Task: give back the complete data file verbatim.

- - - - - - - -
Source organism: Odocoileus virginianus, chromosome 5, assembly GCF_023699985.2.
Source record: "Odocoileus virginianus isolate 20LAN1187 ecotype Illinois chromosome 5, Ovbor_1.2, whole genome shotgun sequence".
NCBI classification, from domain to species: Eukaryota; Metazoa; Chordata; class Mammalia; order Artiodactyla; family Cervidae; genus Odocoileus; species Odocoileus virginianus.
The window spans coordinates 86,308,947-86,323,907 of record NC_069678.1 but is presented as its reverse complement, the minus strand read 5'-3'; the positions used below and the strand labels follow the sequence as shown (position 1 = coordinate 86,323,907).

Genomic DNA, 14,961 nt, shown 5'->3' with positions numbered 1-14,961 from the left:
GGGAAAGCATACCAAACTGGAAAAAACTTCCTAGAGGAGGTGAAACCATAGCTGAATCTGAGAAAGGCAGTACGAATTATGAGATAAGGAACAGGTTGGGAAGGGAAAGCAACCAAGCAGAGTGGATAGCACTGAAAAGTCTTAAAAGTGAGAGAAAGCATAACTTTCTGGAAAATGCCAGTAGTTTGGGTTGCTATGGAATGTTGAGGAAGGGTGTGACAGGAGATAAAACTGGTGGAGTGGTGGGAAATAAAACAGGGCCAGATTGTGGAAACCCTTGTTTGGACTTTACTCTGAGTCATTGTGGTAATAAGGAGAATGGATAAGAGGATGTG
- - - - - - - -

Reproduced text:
Source organism: Odocoileus virginianus, chromosome 5, assembly GCF_023699985.2.
Source record: "Odocoileus virginianus isolate 20LAN1187 ecotype Illinois chromosome 5, Ovbor_1.2, whole genome shotgun sequence".
NCBI classification, from domain to species: Eukaryota; Metazoa; Chordata; class Mammalia; order Artiodactyla; family Cervidae; genus Odocoileus; species Odocoileus virginianus.
The window spans coordinates 86,308,947-86,323,907 of record NC_069678.1 but is presented as its reverse complement, the minus strand read 5'-3'; the positions used below and the strand labels follow the sequence as shown (position 1 = coordinate 86,323,907).

Genomic DNA, 14,961 nt, shown 5'->3' with positions numbered 1-14,961 from the left:
GGGAAAGCATACCAAACTGGAAAAAACTTCCTAGAGGAGGTGAAACCATAGCTGAATCTGAGAAAGGCAGTACGAATTATGAGATAAGGAACAGGTTGGGAAGGGAAAGCAACCAAGCAGAGTGGATAGCACTGAAAAGTCTTAAAAGTGAGAGAAAGCATAACTTTCTGGAAAATGCCAGTAGTTTGGGTTGCTATGGAATGTTGAGGAAGGGTGTGACAGGAGATAAAACTGGTGGAGTGGTGGGAAATAAAACAGGGCCAGATTGTGGAAACCCTTGTTTGGACTTTACTCTGAGTCATTGTGGTAATAAGGAGAATGGATAAGAGGATGTG